After all the gowns and parties, all that’s left from the pageant are the pictures. Minita Ramirez, president of the Society of Martha Washington, says she chose a summer in Europe over debuting in the pageant when she was a teenager. But sometimes she’s not sure she made the right choice. “The photos stay on your mantle forever, it’s a beautiful thing.”



Minita Ramirez may not have her own pictures on her mantle, but she does have those of her son, who participated in several of the Washington’s Birthday Celebration events over the years. This is from years back, when her son represented the U.S. in the annual International Bridge Ceremony.



The ceremony takes place near dawn, on one of the international bridges crossing the Rio Grande to Mexico. Laredo is the third-largest customs district in the United States, after New York and Los Angeles, and the nation’s largest inland port. “We process goods and people like there’s no tomorrow,” says city tourism official Blasita Lopez.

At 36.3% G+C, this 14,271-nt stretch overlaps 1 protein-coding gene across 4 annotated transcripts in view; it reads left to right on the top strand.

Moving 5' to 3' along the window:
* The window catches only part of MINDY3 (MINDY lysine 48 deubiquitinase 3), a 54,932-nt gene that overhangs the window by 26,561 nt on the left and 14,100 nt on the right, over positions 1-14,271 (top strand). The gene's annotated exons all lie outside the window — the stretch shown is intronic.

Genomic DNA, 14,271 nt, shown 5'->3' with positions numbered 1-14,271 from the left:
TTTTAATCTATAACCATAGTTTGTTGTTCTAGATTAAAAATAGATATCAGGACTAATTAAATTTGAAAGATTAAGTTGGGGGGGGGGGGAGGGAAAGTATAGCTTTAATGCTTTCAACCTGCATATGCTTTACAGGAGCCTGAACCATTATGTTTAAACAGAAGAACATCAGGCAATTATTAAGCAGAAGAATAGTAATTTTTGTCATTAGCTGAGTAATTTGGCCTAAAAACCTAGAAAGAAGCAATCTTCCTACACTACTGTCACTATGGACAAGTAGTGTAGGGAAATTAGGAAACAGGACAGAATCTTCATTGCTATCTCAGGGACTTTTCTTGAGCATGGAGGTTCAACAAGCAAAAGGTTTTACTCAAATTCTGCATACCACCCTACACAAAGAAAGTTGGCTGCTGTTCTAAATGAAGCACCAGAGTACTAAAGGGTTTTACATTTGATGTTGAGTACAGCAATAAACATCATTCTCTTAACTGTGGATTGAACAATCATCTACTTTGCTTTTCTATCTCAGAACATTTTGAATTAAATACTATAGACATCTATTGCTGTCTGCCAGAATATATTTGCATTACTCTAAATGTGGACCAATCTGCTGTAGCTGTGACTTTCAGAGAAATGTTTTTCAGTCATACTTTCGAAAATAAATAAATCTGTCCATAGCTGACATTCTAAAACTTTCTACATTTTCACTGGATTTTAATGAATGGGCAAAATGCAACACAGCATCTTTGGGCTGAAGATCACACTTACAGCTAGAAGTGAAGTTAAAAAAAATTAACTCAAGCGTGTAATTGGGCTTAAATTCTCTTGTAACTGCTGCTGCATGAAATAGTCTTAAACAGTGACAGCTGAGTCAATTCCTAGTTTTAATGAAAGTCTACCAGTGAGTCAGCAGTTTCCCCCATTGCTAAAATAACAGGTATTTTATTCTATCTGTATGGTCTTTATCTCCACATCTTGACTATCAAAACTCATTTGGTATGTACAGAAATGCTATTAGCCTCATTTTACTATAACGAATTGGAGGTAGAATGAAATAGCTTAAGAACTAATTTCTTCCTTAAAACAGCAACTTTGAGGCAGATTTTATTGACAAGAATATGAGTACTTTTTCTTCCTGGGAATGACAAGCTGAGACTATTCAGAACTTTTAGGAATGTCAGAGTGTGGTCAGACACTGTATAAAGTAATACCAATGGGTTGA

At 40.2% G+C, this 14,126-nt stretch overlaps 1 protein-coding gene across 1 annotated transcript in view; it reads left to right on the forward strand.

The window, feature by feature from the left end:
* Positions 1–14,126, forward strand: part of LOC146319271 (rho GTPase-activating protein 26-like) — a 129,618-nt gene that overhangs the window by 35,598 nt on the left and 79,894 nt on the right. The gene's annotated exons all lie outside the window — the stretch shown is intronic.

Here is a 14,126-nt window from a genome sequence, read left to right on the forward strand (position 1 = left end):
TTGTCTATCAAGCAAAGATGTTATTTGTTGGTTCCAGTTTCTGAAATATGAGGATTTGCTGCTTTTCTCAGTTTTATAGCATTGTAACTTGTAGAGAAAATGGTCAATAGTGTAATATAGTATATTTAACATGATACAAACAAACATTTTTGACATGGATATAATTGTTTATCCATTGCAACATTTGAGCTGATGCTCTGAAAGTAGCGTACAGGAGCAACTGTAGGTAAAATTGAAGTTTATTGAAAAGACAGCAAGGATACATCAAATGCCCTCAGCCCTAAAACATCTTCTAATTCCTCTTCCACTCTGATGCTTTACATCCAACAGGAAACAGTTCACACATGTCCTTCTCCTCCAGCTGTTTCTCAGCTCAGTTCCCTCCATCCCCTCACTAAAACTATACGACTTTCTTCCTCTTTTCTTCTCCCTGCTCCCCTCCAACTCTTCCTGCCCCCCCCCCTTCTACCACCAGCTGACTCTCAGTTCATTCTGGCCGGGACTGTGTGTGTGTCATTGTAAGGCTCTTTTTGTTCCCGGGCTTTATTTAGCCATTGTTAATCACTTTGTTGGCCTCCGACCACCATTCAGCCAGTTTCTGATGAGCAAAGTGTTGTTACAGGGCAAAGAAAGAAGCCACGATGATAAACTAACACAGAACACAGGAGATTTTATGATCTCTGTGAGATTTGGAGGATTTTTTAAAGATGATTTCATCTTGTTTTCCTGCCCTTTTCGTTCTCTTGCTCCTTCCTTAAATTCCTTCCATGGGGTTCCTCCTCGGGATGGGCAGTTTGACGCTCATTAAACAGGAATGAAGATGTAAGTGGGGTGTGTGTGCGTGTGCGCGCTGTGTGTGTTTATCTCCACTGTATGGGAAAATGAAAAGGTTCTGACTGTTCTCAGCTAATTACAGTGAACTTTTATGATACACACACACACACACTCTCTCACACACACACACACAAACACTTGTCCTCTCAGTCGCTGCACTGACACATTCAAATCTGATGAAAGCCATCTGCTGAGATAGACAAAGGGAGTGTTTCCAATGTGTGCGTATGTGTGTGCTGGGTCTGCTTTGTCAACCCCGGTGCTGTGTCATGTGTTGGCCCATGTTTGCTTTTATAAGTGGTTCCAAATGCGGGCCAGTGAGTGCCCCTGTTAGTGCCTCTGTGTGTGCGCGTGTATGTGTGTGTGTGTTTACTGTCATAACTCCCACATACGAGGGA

At the International Bridge Ceremony, the pair of children representing Mexico stands in front of the Mexican delegation, including a man representing Padre Hidalgo, the Mexican counterpart to George Washington.



 Cameras click as 9-year-old Riley Puig, representing the United States, exchanges a hug with a girl representing Mexico. “I was a little bit nervous, but after I did it, I became more confident,” said Puig after the ceremony.



At last, it’s time for the big parade. Laredo is 96 percent Hispanic, but that doesn’t stop residents from coming out and celebrating George Washington in grand style.



Each of the Martha Washington debutantes rolls down the parade route on her own float, tossing beads at parade-goers.